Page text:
At age 97, a writer sums up his full life
Author Peter Lindenfeld, left, with son-in-law Michael Bosworth and daughter Naomi Lindenfeld of West Brattleboro.

At age 97, a writer sums up his full life

In ‘Fragments of Time,’ Peter Lindenfeld writes a memoir that takes the reader from pre-war Vienna to the world of academia

BRATTLEBORO — At 97, Peter Lindenfeld's present life is one to admire. His success, though, measured not in material wealth as much as in the riches of connections, good health, accomplishments, and action, was won with ample strife, as he tells in his memoir, Fragments of Time.

“I'm living on borrowed time,” said Lindenfeld in a recent conversation. “I'm content with that; I'm just very fortunate and grateful to be alive and to be involved.”

To read the 350-page work is to walk in Lindenfeld's shoes from his early childhood in Vienna, Austria, to his fleeing the Nazi scourge; from his muscling through academia to navigating an interesting marriage; from making major strides in physics to the raising of a son and daughter, Naomi Lindenfeld of West Brattleboro, an acclaimed clay artist and ceramics instructor at The Putney School.

Peter Lindenfeld's childhood was somewhat privileged. In Vienna, both parents were medical professionals; the family had a maid, and he had access to books and learning. He cherishes memories of early friends, festive times, and faith-based rituals with family. What he also remembers is oppression and segregation, the antisemitic slurs he suffered, the taunting, and the emergence of swastikas everywhere.

“Antisemitism,” he said, “was institutional” - even at school. “Among the school faculty, the 'master race,'” he writes, “was most assertively represented by the physical education teachers. They portrayed Jews as smaller, weaker, and less able to participate in sports and physical exercises. They wanted to make us feel that we were a lower form of life.”

Limits were imposed on the number of Jews allowed in universities and in government positions. Nonetheless, Lindenfeld's parents had built a life in Vienna, and he, their only child, was comfortable, fulfilled.

“Suddenly that life crumbled. After a short time, nothing remained of what they had built.” His mother knew they had to move while his father proclaimed “this can't last. … There is no doubt in my mind,” Lindenfeld writes, that his mother's initiative and “perseverance saved her life as well as mine.”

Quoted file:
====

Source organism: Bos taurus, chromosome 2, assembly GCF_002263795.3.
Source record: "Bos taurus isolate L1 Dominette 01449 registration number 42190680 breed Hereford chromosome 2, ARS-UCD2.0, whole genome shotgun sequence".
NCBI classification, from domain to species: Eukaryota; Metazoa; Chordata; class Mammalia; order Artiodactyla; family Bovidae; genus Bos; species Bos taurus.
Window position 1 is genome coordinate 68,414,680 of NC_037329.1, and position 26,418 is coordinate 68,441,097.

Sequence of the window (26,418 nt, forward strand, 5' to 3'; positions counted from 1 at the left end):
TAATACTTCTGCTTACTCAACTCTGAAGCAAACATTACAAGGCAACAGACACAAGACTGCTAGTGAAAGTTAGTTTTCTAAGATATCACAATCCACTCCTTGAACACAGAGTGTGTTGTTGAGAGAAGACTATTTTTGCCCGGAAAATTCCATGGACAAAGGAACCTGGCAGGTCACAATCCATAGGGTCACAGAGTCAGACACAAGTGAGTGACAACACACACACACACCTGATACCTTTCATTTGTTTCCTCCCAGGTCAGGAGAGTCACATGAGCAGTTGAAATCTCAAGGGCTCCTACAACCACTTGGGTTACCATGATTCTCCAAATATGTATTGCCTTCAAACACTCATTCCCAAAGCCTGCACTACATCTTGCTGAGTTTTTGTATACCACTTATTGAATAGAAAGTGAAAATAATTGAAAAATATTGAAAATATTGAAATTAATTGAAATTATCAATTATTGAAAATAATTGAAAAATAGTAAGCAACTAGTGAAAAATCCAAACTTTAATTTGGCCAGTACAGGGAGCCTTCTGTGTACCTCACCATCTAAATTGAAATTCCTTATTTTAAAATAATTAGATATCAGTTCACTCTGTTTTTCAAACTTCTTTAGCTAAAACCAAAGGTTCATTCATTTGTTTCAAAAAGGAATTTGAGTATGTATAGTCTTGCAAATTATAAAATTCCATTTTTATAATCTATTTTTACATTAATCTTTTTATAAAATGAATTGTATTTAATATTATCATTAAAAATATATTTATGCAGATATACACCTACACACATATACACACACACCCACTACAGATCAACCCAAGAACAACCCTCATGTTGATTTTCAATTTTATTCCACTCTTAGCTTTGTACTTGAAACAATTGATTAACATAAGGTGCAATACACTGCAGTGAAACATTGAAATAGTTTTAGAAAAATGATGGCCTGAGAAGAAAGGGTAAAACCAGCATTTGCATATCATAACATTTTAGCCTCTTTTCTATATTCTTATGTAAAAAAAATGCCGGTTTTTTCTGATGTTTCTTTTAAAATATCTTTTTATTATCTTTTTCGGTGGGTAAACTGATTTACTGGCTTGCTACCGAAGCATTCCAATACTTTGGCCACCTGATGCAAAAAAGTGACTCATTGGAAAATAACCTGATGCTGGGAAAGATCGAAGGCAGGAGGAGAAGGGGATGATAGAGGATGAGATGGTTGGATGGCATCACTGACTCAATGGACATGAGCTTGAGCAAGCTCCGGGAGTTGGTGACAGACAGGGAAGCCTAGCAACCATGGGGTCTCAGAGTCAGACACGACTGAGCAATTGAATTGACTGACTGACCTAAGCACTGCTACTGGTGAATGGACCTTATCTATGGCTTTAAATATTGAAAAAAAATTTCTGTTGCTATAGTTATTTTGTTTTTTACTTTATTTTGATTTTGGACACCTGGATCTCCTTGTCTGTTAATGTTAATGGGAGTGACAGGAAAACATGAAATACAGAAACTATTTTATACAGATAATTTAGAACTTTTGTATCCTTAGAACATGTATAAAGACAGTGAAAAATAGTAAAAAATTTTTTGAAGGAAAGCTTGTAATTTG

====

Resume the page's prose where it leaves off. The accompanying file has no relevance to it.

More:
Through some cunning on her part, when Lindenfeld was 13, they made their exodus - a month after the takeover of Austria by Germany in March 1938.

“Two weeks after we left, [my father] was picked up by police and ... taken to Buchenwald, one of the notorious concentration camps so many did not survive. He never talked about his time there. I don't know what it was like to live there or what it took to get out.” His father was never open to such exposition. “The fact he never talked about that removed that part of his life from mine.”

Mother and son traveled to Trieste, Italy; then he went to Leysin, Switzerland, for an eight-month cure for tuberculosis. He reunited with his mother in England, and finally, they made it to Vancouver, British Columbia. Lindenfeld's father was able to follow four years later.

Lindenfeld did well in high school and eventually matriculated at the University of British Columbia (UBC) where he explored the sciences, earned a Bachelor of Applied Science in Electrical Engineering, then a Master of Applied Science in Physics Engineering.

Soon he was off to New York, where he'd be a teaching assistant at Columbia University, then a research assistant before earning his doctorate there in 1954.

The spine of Lindenfeld's story is his career in academia - primarily at Rutgers University - and the challenges, stresses, joys, and successes that accompanied that ride. As he advanced, he says, “I wanted to be engaged in both research and teaching and saw myself as a bridge between these two worlds.”

Over the decades, Lindenfeld was offered work at other universities, but he remained loyal to New Jersey's Rutgers, eventually earning the ultimate status of distinguished professor.

His attitude toward that advancement - toward all he did with his influential life - is reflected in Chapter 1: “I have always wanted to belong, to be a part of a larger entity, a bigger family, a larger community. At the same time, I have refused to join groups that seemed to require me to give up or compromise some belief or practice that is important to me. ... I have often felt shut out, unable to penetrate a real or imagined barrier.”